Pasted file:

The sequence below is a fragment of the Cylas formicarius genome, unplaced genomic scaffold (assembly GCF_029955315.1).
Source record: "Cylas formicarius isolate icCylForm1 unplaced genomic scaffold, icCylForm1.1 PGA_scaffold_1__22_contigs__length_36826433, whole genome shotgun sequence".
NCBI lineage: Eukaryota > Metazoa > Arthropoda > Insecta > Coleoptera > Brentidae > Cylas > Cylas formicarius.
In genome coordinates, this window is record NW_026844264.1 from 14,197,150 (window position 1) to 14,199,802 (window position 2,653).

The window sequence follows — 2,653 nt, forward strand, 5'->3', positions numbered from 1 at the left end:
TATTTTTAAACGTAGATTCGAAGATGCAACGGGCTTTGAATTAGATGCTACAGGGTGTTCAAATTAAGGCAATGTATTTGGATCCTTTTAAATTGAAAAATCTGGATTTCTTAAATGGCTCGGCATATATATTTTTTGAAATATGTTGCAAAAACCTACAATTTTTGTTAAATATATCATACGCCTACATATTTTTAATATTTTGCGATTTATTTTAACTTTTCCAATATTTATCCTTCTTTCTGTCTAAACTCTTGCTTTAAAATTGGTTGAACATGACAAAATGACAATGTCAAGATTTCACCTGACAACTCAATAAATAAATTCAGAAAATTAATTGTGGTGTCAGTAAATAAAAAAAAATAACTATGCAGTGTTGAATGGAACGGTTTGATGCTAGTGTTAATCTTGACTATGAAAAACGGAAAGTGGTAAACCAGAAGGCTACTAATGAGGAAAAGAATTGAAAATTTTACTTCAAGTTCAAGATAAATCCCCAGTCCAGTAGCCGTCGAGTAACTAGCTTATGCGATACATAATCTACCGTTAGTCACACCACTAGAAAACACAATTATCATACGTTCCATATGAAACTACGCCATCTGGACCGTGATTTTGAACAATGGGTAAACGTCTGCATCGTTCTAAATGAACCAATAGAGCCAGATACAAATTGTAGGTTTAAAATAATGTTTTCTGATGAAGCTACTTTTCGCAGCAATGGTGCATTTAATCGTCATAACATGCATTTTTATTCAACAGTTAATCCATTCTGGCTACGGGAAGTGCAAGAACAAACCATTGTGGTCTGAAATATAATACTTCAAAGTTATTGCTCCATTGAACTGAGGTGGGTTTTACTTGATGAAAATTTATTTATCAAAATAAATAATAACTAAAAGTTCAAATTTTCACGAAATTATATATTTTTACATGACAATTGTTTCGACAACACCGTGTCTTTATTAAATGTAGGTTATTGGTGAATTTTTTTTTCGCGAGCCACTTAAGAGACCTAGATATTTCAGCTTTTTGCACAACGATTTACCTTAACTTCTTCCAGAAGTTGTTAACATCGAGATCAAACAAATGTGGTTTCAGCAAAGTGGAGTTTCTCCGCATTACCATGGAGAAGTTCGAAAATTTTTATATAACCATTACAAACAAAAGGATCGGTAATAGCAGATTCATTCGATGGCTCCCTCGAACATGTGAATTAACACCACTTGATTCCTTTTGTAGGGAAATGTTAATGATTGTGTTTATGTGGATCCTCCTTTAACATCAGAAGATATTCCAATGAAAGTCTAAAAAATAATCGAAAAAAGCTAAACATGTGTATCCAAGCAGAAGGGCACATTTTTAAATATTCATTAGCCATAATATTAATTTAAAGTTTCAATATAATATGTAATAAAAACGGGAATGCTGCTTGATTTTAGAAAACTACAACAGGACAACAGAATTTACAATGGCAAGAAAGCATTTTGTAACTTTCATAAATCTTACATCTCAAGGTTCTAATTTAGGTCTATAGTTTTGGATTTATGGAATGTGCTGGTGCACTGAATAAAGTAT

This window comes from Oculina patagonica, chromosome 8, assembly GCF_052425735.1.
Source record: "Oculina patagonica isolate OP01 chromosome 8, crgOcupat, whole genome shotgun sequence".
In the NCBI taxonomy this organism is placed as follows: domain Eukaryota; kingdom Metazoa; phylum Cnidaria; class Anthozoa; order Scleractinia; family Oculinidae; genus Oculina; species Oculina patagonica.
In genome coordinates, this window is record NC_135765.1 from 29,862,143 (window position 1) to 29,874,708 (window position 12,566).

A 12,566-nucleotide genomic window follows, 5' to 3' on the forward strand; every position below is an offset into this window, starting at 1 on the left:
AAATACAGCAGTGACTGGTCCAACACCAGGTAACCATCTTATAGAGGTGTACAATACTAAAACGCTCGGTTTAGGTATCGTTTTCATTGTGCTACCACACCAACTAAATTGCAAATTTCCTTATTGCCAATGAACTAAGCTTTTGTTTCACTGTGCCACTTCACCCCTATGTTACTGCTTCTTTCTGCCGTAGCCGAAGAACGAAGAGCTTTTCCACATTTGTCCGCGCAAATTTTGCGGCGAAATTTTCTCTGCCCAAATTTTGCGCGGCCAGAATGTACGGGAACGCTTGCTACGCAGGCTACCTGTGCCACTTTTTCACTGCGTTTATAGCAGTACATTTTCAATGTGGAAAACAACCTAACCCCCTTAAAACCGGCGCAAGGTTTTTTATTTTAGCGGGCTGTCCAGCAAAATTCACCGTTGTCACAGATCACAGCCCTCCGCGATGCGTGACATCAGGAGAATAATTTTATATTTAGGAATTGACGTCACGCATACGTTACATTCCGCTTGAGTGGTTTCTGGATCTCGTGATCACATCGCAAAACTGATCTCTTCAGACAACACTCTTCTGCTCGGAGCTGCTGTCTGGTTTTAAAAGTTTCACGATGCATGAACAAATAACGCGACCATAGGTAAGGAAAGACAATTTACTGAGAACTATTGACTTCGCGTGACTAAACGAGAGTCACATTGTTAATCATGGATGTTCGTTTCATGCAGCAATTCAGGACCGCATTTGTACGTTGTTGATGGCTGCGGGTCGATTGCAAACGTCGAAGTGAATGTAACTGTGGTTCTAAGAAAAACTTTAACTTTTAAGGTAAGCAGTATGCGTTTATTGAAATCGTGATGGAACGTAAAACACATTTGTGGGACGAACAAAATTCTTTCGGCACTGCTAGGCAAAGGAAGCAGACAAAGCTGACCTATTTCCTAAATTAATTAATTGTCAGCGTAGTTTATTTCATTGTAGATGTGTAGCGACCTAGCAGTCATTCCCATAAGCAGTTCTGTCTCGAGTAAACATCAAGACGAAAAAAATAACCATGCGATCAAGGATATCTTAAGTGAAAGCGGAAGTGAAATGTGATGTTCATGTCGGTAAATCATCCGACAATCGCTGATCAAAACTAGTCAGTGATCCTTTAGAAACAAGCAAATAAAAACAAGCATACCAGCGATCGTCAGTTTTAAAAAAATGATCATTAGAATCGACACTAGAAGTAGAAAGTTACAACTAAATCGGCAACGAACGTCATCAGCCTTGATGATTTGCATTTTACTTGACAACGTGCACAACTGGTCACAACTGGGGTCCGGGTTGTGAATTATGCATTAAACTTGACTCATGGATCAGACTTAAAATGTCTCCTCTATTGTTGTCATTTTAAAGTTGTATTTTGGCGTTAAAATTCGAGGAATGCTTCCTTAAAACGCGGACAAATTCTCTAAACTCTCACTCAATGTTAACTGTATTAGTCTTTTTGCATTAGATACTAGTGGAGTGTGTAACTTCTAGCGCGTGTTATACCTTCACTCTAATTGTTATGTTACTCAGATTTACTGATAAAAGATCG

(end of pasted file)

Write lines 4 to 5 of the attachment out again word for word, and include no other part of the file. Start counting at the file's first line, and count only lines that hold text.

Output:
In genome coordinates, this window is record NW_026844264.1 from 14,197,150 (window position 1) to 14,199,802 (window position 2,653).

The window sequence follows — 2,653 nt, forward strand, 5'->3', positions numbered from 1 at the left end: